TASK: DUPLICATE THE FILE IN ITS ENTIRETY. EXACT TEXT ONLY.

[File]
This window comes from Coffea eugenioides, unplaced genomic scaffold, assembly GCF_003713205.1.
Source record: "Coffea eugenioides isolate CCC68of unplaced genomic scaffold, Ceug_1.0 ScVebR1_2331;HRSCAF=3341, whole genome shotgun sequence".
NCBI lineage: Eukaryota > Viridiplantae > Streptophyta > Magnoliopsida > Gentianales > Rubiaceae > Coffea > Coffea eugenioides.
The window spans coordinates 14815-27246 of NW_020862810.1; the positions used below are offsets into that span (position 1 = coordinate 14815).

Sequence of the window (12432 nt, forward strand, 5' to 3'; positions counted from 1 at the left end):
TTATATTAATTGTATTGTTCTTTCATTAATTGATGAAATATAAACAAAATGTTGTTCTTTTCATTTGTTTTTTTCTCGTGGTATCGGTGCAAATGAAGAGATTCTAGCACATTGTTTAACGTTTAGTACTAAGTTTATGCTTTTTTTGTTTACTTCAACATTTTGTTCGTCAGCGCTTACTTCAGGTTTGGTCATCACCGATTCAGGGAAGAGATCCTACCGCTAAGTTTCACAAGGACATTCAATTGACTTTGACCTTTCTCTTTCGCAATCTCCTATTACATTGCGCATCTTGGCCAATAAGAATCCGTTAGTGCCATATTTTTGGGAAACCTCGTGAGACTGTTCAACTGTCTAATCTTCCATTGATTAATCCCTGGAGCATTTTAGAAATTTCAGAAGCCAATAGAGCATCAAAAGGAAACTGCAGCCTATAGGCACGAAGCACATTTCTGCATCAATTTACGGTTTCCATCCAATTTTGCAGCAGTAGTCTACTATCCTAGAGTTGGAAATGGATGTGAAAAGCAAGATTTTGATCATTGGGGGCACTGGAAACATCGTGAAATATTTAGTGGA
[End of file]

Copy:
This window comes from Coffea eugenioides, unplaced genomic scaffold, assembly GCF_003713205.1.
Source record: "Coffea eugenioides isolate CCC68of unplaced genomic scaffold, Ceug_1.0 ScVebR1_2331;HRSCAF=3341, whole genome shotgun sequence".
NCBI lineage: Eukaryota > Viridiplantae > Streptophyta > Magnoliopsida > Gentianales > Rubiaceae > Coffea > Coffea eugenioides.
The window spans coordinates 14815-27246 of NW_020862810.1; the positions used below are offsets into that span (position 1 = coordinate 14815).

Sequence of the window (12432 nt, forward strand, 5' to 3'; positions counted from 1 at the left end):
TTATATTAATTGTATTGTTCTTTCATTAATTGATGAAATATAAACAAAATGTTGTTCTTTTCATTTGTTTTTTTCTCGTGGTATCGGTGCAAATGAAGAGATTCTAGCACATTGTTTAACGTTTAGTACTAAGTTTATGCTTTTTTTGTTTACTTCAACATTTTGTTCGTCAGCGCTTACTTCAGGTTTGGTCATCACCGATTCAGGGAAGAGATCCTACCGCTAAGTTTCACAAGGACATTCAATTGACTTTGACCTTTCTCTTTCGCAATCTCCTATTACATTGCGCATCTTGGCCAATAAGAATCCGTTAGTGCCATATTTTTGGGAAACCTCGTGAGACTGTTCAACTGTCTAATCTTCCATTGATTAATCCCTGGAGCATTTTAGAAATTTCAGAAGCCAATAGAGCATCAAAAGGAAACTGCAGCCTATAGGCACGAAGCACATTTCTGCATCAATTTACGGTTTCCATCCAATTTTGCAGCAGTAGTCTACTATCCTAGAGTTGGAAATGGATGTGAAAAGCAAGATTTTGATCATTGGGGGCACTGGAAACATCGTGAAATATTTAGTGGA